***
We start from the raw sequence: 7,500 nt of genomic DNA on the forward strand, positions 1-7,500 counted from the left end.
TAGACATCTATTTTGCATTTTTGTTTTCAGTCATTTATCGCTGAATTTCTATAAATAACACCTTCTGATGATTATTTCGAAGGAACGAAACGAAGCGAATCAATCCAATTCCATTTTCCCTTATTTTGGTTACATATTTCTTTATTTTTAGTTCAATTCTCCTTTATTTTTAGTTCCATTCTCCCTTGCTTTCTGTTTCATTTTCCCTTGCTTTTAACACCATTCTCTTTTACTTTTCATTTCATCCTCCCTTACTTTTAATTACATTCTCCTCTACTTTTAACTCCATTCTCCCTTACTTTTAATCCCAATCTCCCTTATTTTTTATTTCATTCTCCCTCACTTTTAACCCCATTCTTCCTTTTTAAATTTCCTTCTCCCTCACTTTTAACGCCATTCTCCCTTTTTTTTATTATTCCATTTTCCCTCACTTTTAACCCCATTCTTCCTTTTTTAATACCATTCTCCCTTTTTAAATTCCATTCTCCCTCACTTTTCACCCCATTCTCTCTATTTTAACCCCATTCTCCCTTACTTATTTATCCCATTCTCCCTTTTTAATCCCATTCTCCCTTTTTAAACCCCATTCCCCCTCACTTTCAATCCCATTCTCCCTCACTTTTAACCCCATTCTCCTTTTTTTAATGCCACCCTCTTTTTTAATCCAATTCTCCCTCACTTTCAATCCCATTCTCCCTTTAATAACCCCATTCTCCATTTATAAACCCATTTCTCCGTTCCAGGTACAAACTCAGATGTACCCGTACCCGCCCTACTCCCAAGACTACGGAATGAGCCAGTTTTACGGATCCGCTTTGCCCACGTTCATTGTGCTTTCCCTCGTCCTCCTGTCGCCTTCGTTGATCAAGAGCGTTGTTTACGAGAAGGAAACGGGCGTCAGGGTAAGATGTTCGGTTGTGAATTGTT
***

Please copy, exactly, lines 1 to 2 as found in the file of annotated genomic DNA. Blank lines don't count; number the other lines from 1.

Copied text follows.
We start from the raw sequence: 7,500 nt of genomic DNA on the forward strand, positions 1-7,500 counted from the left end.
TAGACATCTATTTTGCATTTTTGTTTTCAGTCATTTATCGCTGAATTTCTATAAATAACACCTTCTGATGATTATTTCGAAGGAACGAAACGAAGCGAATCAATCCAATTCCATTTTCCCTTATTTTGGTTACATATTTCTTTATTTTTAGTTCAATTCTCCTTTATTTTTAGTTCCATTCTCCCTTGCTTTCTGTTTCATTTTCCCTTGCTTTTAACACCATTCTCTTTTACTTTTCATTTCATCCTCCCTTACTTTTAATTACATTCTCCTCTACTTTTAACTCCATTCTCCCTTACTTTTAATCCCAATCTCCCTTATTTTTTATTTCATTCTCCCTCACTTTTAACCCCATTCTTCCTTTTTAAATTTCCTTCTCCCTCACTTTTAACGCCATTCTCCCTTTTTTTTATTATTCCATTTTCCCTCACTTTTAACCCCATTCTTCCTTTTTTAATACCATTCTCCCTTTTTAAATTCCATTCTCCCTCACTTTTCACCCCATTCTCTCTATTTTAACCCCATTCTCCCTTACTTATTTATCCCATTCTCCCTTTTTAATCCCATTCTCCCTTTTTAAACCCCATTCCCCCTCACTTTCAATCCCATTCTCCCTCACTTTTAACCCCATTCTCCTTTTTTTAATGCCACCCTCTTTTTTAATCCAATTCTCCCTCACTTTCAATCCCATTCTCCCTTTAATAACCCCATTCTCCATTTATAAACCCATTTCTCCGTTCCAGGTACAAACTCAGATGTACCCGTACCCGCCCTACTCCCAAGACTACGGAATGAGCCAGTTTTACGGATCCGCTTTGCCCACGTTCATTGTGCTTTCCCTCGTCCTCCTGTCGCCTTCGTTGATCAAGAGCGTTGTTTACGAGAAGGAAACGGGCGTCAGGGTAAGATGTTCGGTTGTGAATTGTT